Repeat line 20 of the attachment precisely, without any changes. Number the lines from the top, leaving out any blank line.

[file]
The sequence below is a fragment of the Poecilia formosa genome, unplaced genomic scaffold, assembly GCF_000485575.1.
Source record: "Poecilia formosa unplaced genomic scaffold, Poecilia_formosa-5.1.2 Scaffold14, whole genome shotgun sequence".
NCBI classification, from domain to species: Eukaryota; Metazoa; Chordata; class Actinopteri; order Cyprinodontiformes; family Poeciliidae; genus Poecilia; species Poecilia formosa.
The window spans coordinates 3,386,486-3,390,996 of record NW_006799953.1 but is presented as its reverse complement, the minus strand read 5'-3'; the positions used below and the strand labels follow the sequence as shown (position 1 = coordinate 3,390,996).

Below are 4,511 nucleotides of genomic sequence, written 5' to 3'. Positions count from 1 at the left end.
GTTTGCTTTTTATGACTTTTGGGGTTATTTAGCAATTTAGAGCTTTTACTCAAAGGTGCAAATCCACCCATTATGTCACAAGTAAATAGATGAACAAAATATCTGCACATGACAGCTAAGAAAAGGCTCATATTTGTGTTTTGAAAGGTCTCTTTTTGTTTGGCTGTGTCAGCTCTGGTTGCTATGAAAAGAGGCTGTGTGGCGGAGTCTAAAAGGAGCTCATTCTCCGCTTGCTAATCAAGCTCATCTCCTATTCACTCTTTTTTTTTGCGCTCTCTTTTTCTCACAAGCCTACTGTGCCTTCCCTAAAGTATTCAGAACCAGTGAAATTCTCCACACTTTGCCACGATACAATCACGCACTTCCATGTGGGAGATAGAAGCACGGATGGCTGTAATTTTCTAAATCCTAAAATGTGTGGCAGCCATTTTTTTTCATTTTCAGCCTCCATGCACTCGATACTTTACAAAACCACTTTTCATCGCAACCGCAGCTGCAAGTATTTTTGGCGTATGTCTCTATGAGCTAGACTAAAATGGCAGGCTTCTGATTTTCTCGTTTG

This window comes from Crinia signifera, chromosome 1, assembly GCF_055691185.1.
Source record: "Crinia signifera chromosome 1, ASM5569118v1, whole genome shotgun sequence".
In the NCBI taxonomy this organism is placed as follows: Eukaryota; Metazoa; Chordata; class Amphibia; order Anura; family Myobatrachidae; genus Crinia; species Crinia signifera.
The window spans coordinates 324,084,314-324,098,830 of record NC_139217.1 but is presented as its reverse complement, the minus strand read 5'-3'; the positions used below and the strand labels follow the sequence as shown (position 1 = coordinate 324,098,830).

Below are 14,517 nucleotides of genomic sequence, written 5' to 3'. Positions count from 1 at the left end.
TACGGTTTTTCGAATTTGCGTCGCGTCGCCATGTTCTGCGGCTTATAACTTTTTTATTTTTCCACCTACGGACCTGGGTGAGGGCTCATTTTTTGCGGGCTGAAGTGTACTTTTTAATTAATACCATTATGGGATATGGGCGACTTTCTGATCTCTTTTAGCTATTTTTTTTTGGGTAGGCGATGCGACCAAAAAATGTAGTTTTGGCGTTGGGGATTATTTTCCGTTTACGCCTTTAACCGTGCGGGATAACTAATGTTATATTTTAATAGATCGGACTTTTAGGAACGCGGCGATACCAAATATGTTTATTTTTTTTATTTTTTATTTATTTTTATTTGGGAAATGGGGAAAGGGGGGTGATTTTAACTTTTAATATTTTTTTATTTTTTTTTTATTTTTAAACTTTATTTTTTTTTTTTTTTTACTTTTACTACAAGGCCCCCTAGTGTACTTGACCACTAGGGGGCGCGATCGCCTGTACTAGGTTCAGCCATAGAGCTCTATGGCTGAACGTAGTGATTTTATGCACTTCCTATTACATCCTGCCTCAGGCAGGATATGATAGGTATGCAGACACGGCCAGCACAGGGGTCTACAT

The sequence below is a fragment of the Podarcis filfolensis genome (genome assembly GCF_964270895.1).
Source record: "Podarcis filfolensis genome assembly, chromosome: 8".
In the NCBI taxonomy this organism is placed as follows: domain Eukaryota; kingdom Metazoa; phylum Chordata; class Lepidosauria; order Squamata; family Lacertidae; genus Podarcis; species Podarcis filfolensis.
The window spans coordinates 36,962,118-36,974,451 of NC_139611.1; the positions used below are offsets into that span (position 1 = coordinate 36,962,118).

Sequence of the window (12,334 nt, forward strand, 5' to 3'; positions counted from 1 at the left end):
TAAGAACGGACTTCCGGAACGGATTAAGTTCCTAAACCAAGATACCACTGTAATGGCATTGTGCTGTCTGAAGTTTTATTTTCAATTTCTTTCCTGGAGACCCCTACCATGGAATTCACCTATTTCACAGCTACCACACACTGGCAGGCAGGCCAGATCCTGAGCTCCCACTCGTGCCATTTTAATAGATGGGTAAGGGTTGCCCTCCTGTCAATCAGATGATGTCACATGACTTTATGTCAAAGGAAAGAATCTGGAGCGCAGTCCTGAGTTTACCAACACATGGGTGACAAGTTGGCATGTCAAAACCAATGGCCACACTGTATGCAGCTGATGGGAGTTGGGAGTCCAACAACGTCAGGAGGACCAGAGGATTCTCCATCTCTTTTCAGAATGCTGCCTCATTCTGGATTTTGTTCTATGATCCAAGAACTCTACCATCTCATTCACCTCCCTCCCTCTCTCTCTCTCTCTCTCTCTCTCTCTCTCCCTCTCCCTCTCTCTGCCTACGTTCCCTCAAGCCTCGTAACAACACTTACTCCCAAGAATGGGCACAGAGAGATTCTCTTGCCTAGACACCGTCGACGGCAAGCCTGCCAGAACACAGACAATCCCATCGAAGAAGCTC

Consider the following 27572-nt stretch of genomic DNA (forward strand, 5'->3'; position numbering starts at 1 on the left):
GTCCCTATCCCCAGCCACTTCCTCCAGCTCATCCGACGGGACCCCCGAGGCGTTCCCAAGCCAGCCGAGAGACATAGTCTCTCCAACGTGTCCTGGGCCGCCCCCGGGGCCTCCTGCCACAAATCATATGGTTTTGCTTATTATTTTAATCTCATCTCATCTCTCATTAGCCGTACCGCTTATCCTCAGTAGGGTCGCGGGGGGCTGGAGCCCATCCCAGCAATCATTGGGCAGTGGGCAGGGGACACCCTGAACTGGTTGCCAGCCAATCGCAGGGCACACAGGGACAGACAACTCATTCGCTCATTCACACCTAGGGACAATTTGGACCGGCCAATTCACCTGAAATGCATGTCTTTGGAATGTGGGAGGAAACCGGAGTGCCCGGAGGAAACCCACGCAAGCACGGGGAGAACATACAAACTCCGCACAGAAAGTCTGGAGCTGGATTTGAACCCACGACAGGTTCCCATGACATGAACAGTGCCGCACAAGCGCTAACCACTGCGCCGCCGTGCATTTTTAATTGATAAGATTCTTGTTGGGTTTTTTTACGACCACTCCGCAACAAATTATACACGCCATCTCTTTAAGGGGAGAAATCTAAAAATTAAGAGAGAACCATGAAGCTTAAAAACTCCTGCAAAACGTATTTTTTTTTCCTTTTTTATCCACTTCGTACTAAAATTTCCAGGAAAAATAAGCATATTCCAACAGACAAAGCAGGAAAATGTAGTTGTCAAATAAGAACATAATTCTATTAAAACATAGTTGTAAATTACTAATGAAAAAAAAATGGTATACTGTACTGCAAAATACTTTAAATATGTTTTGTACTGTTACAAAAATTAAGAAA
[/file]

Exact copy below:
GTCCCTATCCCCAGCCACTTCCTCCAGCTCATCCGACGGGACCCCCGAGGCGTTCCCAAGCCAGCCGAGAGACATAGTCTCTCCAACGTGTCCTGGGCCGCCCCCGGGGCCTCCTGCCACAAATCATATGGTTTTGCTTATTATTTTAATCTCATCTCATCTCTCATTAGCCGTACCGCTTATCCTCAGTAGGGTCGCGGGGGGCTGGAGCCCATCCCAGCAATCATTGGGCAGTGGGCAGGGGACACCCTGAACTGGTTGCCAGCCAATCGCAGGGCACACAGGGACAGACAACTCATTCGCTCATTCACACCTAGGGACAATTTGGACCGGCCAATTCACCTGAAATGCATGTCTTTGGAATGTGGGAGGAAACCGGAGTGCCCGGAGGAAACCCACGCAAGCACGGGGAGAACATACAAACTCCGCACAGAAAGTCTGGAGCTGGATTTGAACCCACGACAGGTTCCCATGACATGAACAGTGCCGCACAAGCGCTAACCACTGCGCCGCCGTGCATTTTTAATTGATAAGATTCTTGTTGGGTTTTTTTACGACCACTCCGCAACAAATTATACACGCCATCTCTTTAAGGGGAGAAATCTAAAAATTAAGAGAGAACCATGAAGCTTAAAAACTCCTGCAAAACGTATTTTTTTTTCCTTTTTTATCCACTTCGTACTAAAATTTCCAGGAAAAATAAGCATATTCCAACAGACAAAGCAGGAAAATGTAGTTGTCAAATAAGAACATAATTCTATTAAAACATAGTTGTAAATTACTAATGAAAAAAAAATGGTATACTGTACTGCAAAATACTTTAAATATGTTTTGTACTGTTACAAAAATTAAGAAA